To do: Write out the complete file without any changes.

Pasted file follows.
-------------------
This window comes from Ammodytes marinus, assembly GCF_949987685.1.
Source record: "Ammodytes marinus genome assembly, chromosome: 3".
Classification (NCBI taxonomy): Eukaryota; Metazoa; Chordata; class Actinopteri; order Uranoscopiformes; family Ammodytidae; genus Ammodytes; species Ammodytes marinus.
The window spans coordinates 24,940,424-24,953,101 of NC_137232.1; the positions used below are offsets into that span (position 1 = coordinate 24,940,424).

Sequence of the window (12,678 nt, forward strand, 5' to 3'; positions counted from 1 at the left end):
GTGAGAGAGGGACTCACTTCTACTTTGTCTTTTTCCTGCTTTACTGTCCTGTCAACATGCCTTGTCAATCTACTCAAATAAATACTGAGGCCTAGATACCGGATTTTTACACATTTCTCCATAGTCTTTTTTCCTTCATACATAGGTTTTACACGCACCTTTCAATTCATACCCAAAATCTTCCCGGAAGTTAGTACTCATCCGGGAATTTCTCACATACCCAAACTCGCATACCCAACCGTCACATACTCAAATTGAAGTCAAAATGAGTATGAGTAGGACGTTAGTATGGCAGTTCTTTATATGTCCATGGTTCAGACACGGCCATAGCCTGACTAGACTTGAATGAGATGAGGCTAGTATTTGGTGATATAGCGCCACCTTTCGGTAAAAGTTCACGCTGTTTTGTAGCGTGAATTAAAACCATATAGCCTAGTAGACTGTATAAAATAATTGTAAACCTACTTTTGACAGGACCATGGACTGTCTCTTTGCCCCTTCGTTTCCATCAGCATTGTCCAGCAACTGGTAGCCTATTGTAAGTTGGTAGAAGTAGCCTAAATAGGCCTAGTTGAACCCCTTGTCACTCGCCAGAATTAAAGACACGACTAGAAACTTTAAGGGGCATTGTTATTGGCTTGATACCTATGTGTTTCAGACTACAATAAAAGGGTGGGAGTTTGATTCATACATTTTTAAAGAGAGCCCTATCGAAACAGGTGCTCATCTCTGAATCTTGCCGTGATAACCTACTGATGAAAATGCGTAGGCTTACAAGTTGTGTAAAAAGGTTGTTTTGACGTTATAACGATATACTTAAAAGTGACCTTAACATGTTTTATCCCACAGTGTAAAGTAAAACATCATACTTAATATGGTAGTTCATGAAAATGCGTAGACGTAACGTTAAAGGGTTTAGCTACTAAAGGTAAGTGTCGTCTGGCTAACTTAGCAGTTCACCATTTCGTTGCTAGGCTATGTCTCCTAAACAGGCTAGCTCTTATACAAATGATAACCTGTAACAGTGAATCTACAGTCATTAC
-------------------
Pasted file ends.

This window comes from Ammodytes marinus, assembly GCF_949987685.1.
Source record: "Ammodytes marinus genome assembly, chromosome: 3".
Classification (NCBI taxonomy): Eukaryota; Metazoa; Chordata; class Actinopteri; order Uranoscopiformes; family Ammodytidae; genus Ammodytes; species Ammodytes marinus.
The window spans coordinates 24,940,424-24,953,101 of NC_137232.1; the positions used below are offsets into that span (position 1 = coordinate 24,940,424).

Sequence of the window (12,678 nt, forward strand, 5' to 3'; positions counted from 1 at the left end):
GTGAGAGAGGGACTCACTTCTACTTTGTCTTTTTCCTGCTTTACTGTCCTGTCAACATGCCTTGTCAATCTACTCAAATAAATACTGAGGCCTAGATACCGGATTTTTACACATTTCTCCATAGTCTTTTTTCCTTCATACATAGGTTTTACACGCACCTTTCAATTCATACCCAAAATCTTCCCGGAAGTTAGTACTCATCCGGGAATTTCTCACATACCCAAACTCGCATACCCAACCGTCACATACTCAAATTGAAGTCAAAATGAGTATGAGTAGGACGTTAGTATGGCAGTTCTTTATATGTCCATGGTTCAGACACGGCCATAGCCTGACTAGACTTGAATGAGATGAGGCTAGTATTTGGTGATATAGCGCCACCTTTCGGTAAAAGTTCACGCTGTTTTGTAGCGTGAATTAAAACCATATAGCCTAGTAGACTGTATAAAATAATTGTAAACCTACTTTTGACAGGACCATGGACTGTCTCTTTGCCCCTTCGTTTCCATCAGCATTGTCCAGCAACTGGTAGCCTATTGTAAGTTGGTAGAAGTAGCCTAAATAGGCCTAGTTGAACCCCTTGTCACTCGCCAGAATTAAAGACACGACTAGAAACTTTAAGGGGCATTGTTATTGGCTTGATACCTATGTGTTTCAGACTACAATAAAAGGGTGGGAGTTTGATTCATACATTTTTAAAGAGAGCCCTATCGAAACAGGTGCTCATCTCTGAATCTTGCCGTGATAACCTACTGATGAAAATGCGTAGGCTTACAAGTTGTGTAAAAAGGTTGTTTTGACGTTATAACGATATACTTAAAAGTGACCTTAACATGTTTTATCCCACAGTGTAAAGTAAAACATCATACTTAATATGGTAGTTCATGAAAATGCGTAGACGTAACGTTAAAGGGTTTAGCTACTAAAGGTAAGTGTCGTCTGGCTAACTTAGCAGTTCACCATTTCGTTGCTAGGCTATGTCTCCTAAACAGGCTAGCTCTTATACAAATGATAACCTGTAACAGTGAATCTACAGTCATTAC